A tender is time-based like most things in the world and time waits for no man. It is important to note the site inspection and the closing date as this is beneficial. For some tenders, a site inspection is important and compulsory and one cannot tender if they did not attend the site inspection most tenders will not under any circumstances accept late submissions therefore time is a very important element to note and respect when tendering.

Is there any tender vocab we missed that you’d like covered? Drop a comment below.

To view more Articles, please visit our Leads 2 Business Blog.
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To view notes with screenshots on how to use our website, please visit Leads 2 Business Wiki.

Respond by Dates (RFQ’s)

Respond by Dates (RFQ’s)


Are you familiar with these phrases?

Time is money.

No time like the present.

Take time to smell the roses.

Time will tell.

Third time’s the charm.

Time heals all wounds.

Time’s a-wasting!


You get the idea…


“Timing is everything,” A statement that is obvi to most ppl these days, but alas not everyone (SMH as I type this). We live in a fast paced world where instant messaging is not only an app but a way of life. As a Millennial myself I can attest to this. It is the norm to get a response within 5 minutes from someone and if it takes any longer something must be wrong. Possible scenarios (some involving serious injury or death) come to mind.


Do you know what a RBD is? It’s a crucial bit of info within a RFQ. There I go again with my acronyms… (Yes, the previous ones were intentional)

RBD is otherwise known as a Respond by Date and RFQ is also known as a Request for Quote, these terms are probably familiar to you if you subscribe to L2Q (Leads 2 Quotes) .

*For more details on how L2Q works:

*For more on the in’s and out’s on RFQs:


Now that you are all caught up on the acronyms let’s get into why timing is so crucial to them.

When a Buyer sends out RFQ’s he specifies a date by which he requires prices back (aka the RBD). The RBD is usually prior to the Closing Date (CD) of the tender. The reason for this is because the Buyer needs to complete the Tender Document before the CD so that it can be delivered timeously to the Client to avoid being disqualified. Now I’m not going to go into depth regarding the CD as this will be covered in next week’s blog (check back same time next week if you want to know more).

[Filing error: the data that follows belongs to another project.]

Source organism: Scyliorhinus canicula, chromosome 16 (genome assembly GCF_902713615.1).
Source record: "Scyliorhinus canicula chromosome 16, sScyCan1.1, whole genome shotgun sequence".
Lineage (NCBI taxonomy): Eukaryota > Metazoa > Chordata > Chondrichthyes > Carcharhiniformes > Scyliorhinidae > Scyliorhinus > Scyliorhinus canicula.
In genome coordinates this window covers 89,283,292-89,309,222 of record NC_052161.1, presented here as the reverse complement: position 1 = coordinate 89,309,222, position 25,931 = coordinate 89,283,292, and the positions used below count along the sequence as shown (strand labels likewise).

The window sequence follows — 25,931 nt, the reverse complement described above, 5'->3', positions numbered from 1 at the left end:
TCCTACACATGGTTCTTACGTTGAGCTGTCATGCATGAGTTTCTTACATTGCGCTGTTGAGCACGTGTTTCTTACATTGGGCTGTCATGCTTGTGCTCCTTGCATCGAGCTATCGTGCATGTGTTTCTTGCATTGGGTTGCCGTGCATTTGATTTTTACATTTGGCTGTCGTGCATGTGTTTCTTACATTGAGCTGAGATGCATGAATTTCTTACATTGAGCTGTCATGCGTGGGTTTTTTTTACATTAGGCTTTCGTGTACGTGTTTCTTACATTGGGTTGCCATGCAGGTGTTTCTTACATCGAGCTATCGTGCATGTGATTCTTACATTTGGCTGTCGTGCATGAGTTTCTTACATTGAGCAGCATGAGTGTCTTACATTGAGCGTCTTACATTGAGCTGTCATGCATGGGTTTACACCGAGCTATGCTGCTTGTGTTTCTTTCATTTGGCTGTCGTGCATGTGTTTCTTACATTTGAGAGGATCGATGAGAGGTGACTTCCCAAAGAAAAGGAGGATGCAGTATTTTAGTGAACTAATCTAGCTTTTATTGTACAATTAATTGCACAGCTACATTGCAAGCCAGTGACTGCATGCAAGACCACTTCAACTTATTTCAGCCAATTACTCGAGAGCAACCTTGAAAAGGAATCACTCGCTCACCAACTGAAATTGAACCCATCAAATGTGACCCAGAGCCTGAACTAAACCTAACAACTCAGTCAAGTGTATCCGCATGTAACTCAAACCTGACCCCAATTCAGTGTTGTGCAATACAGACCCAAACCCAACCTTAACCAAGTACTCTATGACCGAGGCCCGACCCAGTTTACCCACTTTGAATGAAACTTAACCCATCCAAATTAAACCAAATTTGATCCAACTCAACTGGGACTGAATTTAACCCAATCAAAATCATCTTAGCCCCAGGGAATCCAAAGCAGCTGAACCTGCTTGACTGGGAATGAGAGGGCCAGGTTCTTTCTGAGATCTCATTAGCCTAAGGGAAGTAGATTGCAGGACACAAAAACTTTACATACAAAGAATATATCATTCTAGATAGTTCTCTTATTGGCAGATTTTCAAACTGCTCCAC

Vendors are often aware of the actual Closing Date (as referred to on the tender notice) and may often advise that they will only respond closer to this date. Imagine you are a Buyer and have multiple tenders to submit, multiple prices to collate and the Vendors you have sent RFQ’s haven’t responded, you might start to stress (a lot).

In the end it’s all about communication and timing and at L2B we endeavour to facilitate this.

Here are a few tips to consider:

Buyers can take into account that Vendors require adequate time between receiving an RFQ and the RBD in order to respond positively.

Similarly Vendors need to make note of the RDB on RFQ’s and please respond to these on time.

Buyers are able to send through the relevant drawings and specs for Vendors to be able view for accurate pricing.

Vendors have the ability to register as a Vendor on L2B (this is free of charge) in order to view drawings and price online.

Buyers are encouraged to communicate with Vendors regarding receipt of their prices as well as potential use of their services.

Vendors can easily make use of the links on the RFQ to advise if they ‘intend to price’ or ‘decline’ which only takes a few seconds. This informs the Buyer accordingly which prevents unnecessary follow-ups while aiding communication.

Taking the above into account it all amounts to copious amounts of time saved and I think we can all agree that that’s one thing we can never have enough of.

Want to save time and subscribe to L2B? Comment or Contact me on



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About Sasha Anderson

Millennial Mom + wife living the hash-tag life. Remember: If You Fail - Fail Forward